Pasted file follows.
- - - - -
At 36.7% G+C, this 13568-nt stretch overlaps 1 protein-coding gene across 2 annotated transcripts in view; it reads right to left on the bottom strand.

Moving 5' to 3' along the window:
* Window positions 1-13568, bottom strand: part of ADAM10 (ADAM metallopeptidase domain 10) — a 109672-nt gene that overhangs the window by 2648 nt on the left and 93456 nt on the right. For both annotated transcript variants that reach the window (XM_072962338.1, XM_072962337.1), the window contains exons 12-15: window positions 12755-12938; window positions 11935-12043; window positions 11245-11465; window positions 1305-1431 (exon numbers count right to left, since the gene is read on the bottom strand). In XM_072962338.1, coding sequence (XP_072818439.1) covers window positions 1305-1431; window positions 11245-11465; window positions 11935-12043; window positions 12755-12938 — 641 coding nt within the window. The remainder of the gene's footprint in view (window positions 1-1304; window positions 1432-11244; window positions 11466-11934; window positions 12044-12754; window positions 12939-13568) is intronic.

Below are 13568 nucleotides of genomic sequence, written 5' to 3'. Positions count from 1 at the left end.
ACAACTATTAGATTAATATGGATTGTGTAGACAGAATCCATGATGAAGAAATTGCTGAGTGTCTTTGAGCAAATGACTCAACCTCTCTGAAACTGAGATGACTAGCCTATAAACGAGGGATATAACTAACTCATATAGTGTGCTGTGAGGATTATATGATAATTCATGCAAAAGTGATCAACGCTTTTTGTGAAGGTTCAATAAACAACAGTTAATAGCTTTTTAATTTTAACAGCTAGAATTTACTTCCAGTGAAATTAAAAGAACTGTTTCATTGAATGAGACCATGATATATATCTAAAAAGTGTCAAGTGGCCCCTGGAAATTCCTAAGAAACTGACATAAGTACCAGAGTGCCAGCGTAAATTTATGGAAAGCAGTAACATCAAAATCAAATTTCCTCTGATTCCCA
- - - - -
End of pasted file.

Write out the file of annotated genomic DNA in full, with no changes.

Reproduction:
At 36.7% G+C, this 13568-nt stretch overlaps 1 protein-coding gene across 2 annotated transcripts in view; it reads right to left on the bottom strand.

Moving 5' to 3' along the window:
* Window positions 1-13568, bottom strand: part of ADAM10 (ADAM metallopeptidase domain 10) — a 109672-nt gene that overhangs the window by 2648 nt on the left and 93456 nt on the right. For both annotated transcript variants that reach the window (XM_072962338.1, XM_072962337.1), the window contains exons 12-15: window positions 12755-12938; window positions 11935-12043; window positions 11245-11465; window positions 1305-1431 (exon numbers count right to left, since the gene is read on the bottom strand). In XM_072962338.1, coding sequence (XP_072818439.1) covers window positions 1305-1431; window positions 11245-11465; window positions 11935-12043; window positions 12755-12938 — 641 coding nt within the window. The remainder of the gene's footprint in view (window positions 1-1304; window positions 1432-11244; window positions 11466-11934; window positions 12044-12754; window positions 12939-13568) is intronic.

Below are 13568 nucleotides of genomic sequence, written 5' to 3'. Positions count from 1 at the left end.
ACAACTATTAGATTAATATGGATTGTGTAGACAGAATCCATGATGAAGAAATTGCTGAGTGTCTTTGAGCAAATGACTCAACCTCTCTGAAACTGAGATGACTAGCCTATAAACGAGGGATATAACTAACTCATATAGTGTGCTGTGAGGATTATATGATAATTCATGCAAAAGTGATCAACGCTTTTTGTGAAGGTTCAATAAACAACAGTTAATAGCTTTTTAATTTTAACAGCTAGAATTTACTTCCAGTGAAATTAAAAGAACTGTTTCATTGAATGAGACCATGATATATATCTAAAAAGTGTCAAGTGGCCCCTGGAAATTCCTAAGAAACTGACATAAGTACCAGAGTGCCAGCGTAAATTTATGGAAAGCAGTAACATCAAAATCAAATTTCCTCTGATTCCCA